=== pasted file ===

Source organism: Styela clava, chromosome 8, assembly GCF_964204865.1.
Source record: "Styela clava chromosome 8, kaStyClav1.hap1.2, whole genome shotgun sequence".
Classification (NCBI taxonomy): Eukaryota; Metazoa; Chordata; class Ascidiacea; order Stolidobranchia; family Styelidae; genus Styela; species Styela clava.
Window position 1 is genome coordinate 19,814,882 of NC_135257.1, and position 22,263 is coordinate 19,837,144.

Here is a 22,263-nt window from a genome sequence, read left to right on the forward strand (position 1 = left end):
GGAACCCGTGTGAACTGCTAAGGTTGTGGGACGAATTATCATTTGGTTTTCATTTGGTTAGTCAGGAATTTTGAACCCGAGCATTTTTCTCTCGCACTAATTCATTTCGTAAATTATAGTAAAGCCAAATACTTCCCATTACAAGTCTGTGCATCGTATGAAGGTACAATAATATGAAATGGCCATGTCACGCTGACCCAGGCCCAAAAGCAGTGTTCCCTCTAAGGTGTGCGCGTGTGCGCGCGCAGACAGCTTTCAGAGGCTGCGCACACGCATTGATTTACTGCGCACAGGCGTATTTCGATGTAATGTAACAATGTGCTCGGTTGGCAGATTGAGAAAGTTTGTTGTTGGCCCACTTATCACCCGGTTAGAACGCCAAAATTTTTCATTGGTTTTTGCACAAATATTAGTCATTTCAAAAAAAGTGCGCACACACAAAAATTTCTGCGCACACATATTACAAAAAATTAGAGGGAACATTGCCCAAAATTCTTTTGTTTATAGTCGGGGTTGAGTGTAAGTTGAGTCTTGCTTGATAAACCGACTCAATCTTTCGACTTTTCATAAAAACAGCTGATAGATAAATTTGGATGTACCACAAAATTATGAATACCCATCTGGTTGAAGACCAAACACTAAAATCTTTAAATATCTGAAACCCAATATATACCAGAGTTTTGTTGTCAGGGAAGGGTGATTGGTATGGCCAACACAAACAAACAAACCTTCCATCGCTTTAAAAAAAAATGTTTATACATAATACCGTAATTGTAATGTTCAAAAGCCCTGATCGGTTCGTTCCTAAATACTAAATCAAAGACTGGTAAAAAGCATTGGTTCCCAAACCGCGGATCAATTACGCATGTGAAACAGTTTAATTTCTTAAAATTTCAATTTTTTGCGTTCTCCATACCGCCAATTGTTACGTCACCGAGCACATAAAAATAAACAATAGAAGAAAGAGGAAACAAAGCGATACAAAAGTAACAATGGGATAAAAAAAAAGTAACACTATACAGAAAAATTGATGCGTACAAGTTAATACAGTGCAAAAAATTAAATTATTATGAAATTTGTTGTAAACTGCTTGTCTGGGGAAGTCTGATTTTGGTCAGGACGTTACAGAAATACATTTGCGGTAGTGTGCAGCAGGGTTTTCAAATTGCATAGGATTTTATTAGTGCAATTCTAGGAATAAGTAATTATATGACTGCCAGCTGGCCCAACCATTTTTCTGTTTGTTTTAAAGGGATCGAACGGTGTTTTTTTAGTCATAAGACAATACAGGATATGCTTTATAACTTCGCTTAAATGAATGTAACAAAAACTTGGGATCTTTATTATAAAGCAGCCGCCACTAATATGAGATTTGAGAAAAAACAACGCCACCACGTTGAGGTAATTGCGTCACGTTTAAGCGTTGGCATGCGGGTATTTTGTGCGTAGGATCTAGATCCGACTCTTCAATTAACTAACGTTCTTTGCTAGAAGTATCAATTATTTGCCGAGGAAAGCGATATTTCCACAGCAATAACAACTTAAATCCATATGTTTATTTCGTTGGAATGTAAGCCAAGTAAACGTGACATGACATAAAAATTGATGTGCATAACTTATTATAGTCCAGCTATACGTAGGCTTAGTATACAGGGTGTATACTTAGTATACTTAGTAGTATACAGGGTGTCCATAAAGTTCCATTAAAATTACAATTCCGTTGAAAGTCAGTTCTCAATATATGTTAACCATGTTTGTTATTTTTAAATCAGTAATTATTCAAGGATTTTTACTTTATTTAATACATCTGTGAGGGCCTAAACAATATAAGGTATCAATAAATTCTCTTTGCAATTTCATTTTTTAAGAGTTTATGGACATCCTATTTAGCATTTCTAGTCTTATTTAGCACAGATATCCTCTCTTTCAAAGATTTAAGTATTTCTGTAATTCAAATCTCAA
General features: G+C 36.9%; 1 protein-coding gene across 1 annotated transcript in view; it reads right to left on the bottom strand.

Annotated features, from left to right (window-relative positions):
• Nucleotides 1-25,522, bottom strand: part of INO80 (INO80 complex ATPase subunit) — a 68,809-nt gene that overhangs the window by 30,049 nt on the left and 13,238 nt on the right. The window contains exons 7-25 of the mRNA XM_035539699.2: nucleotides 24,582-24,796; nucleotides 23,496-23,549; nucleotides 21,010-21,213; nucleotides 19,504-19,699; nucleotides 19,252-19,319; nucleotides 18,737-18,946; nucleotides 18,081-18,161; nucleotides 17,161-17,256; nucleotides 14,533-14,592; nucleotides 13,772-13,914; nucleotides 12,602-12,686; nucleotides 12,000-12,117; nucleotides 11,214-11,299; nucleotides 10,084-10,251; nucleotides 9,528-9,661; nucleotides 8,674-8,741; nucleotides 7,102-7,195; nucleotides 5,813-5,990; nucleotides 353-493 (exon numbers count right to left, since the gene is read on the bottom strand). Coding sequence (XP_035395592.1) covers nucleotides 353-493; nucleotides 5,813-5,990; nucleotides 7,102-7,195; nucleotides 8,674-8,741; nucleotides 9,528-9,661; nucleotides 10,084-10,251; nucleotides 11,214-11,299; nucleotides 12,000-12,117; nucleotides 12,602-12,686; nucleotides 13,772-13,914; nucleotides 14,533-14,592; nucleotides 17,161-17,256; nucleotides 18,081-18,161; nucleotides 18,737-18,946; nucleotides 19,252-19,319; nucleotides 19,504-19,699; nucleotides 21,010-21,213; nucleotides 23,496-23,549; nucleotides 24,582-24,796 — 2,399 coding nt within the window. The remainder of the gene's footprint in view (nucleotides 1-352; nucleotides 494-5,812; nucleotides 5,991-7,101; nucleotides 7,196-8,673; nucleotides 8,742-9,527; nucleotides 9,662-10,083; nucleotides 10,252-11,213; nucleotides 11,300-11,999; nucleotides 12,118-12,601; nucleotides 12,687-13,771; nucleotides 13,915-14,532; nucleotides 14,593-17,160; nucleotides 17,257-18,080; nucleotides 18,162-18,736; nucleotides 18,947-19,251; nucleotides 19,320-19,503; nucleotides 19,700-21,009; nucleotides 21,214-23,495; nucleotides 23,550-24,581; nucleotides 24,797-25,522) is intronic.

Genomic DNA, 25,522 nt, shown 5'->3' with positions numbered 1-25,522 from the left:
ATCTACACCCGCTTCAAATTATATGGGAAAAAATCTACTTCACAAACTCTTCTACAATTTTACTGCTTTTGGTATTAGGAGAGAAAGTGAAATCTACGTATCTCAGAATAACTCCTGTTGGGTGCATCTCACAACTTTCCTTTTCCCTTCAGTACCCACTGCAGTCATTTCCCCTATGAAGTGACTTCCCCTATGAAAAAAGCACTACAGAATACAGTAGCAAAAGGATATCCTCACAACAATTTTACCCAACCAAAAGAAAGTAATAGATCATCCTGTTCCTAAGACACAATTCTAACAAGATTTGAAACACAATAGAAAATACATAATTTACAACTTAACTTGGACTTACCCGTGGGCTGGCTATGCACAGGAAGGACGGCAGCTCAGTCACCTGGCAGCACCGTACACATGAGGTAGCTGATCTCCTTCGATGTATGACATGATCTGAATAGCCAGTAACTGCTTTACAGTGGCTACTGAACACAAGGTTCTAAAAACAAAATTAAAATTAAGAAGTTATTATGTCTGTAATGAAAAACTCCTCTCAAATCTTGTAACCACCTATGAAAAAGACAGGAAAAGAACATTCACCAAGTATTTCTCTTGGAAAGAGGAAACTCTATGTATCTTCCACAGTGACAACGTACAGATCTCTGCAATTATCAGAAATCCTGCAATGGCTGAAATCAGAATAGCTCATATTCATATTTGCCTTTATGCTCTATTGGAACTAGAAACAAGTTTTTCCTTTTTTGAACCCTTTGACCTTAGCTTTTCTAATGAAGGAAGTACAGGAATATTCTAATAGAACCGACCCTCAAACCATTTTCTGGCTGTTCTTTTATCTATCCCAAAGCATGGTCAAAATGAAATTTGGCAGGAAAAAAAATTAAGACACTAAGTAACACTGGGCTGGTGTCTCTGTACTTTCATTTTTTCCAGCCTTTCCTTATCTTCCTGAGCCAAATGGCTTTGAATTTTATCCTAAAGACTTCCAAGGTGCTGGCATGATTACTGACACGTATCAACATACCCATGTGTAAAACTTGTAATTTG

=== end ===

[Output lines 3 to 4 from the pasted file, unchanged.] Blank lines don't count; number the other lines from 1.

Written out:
Classification (NCBI taxonomy): Eukaryota; Metazoa; Chordata; class Ascidiacea; order Stolidobranchia; family Styelidae; genus Styela; species Styela clava.
Window position 1 is genome coordinate 19,814,882 of NC_135257.1, and position 22,263 is coordinate 19,837,144.